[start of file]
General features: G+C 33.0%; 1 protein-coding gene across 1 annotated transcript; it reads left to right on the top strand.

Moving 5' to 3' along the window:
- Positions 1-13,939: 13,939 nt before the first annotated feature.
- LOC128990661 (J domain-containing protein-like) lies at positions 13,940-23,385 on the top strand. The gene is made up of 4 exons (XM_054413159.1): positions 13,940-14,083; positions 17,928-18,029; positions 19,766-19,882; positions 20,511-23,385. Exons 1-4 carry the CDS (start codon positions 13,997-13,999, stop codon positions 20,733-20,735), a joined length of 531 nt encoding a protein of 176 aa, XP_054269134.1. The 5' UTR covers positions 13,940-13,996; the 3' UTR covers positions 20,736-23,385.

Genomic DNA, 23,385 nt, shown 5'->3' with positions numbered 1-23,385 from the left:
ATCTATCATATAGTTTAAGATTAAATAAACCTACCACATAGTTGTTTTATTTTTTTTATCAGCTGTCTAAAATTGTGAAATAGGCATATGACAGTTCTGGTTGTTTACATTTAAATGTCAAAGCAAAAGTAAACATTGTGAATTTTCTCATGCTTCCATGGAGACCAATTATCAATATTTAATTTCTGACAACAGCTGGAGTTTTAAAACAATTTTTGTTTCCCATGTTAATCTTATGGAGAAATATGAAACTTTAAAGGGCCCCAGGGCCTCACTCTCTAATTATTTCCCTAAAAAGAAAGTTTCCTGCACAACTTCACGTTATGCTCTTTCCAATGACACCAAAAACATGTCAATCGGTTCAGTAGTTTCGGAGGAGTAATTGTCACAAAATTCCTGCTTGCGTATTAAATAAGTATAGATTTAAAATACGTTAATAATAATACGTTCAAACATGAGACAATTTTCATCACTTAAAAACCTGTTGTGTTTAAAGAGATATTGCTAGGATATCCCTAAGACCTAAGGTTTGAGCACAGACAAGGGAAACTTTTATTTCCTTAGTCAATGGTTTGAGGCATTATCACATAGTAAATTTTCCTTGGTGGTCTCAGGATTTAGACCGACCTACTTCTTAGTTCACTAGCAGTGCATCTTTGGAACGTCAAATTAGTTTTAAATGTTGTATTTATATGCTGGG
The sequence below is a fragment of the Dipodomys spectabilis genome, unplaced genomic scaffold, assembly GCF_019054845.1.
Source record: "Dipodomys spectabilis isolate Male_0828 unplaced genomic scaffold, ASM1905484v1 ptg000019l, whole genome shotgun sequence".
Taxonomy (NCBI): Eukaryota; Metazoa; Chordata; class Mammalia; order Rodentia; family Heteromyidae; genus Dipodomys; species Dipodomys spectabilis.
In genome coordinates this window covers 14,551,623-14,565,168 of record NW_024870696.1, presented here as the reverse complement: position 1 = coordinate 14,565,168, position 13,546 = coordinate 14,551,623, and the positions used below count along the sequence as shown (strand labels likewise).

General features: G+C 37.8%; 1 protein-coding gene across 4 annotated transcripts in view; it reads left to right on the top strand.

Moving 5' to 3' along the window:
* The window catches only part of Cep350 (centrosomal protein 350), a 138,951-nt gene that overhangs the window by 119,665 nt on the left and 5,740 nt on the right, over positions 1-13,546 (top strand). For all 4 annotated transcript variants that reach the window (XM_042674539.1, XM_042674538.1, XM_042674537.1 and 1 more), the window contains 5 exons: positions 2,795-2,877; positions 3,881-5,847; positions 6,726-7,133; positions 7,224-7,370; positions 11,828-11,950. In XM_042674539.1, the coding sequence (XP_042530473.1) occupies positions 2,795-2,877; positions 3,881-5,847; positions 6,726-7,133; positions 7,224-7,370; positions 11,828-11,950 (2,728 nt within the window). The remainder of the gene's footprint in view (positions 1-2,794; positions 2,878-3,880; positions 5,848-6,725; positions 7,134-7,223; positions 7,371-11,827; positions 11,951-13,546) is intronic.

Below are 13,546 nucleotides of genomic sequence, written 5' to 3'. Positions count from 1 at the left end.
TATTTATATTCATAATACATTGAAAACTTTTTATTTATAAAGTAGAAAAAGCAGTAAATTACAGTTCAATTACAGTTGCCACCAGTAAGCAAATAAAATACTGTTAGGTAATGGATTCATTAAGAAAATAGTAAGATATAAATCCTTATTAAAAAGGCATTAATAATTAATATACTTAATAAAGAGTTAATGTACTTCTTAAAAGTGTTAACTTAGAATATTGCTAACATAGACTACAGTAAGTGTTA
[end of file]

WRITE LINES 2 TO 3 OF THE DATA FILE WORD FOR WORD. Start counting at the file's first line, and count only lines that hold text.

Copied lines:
Moving 5' to 3' along the window:
- Positions 1-13,939: 13,939 nt before the first annotated feature.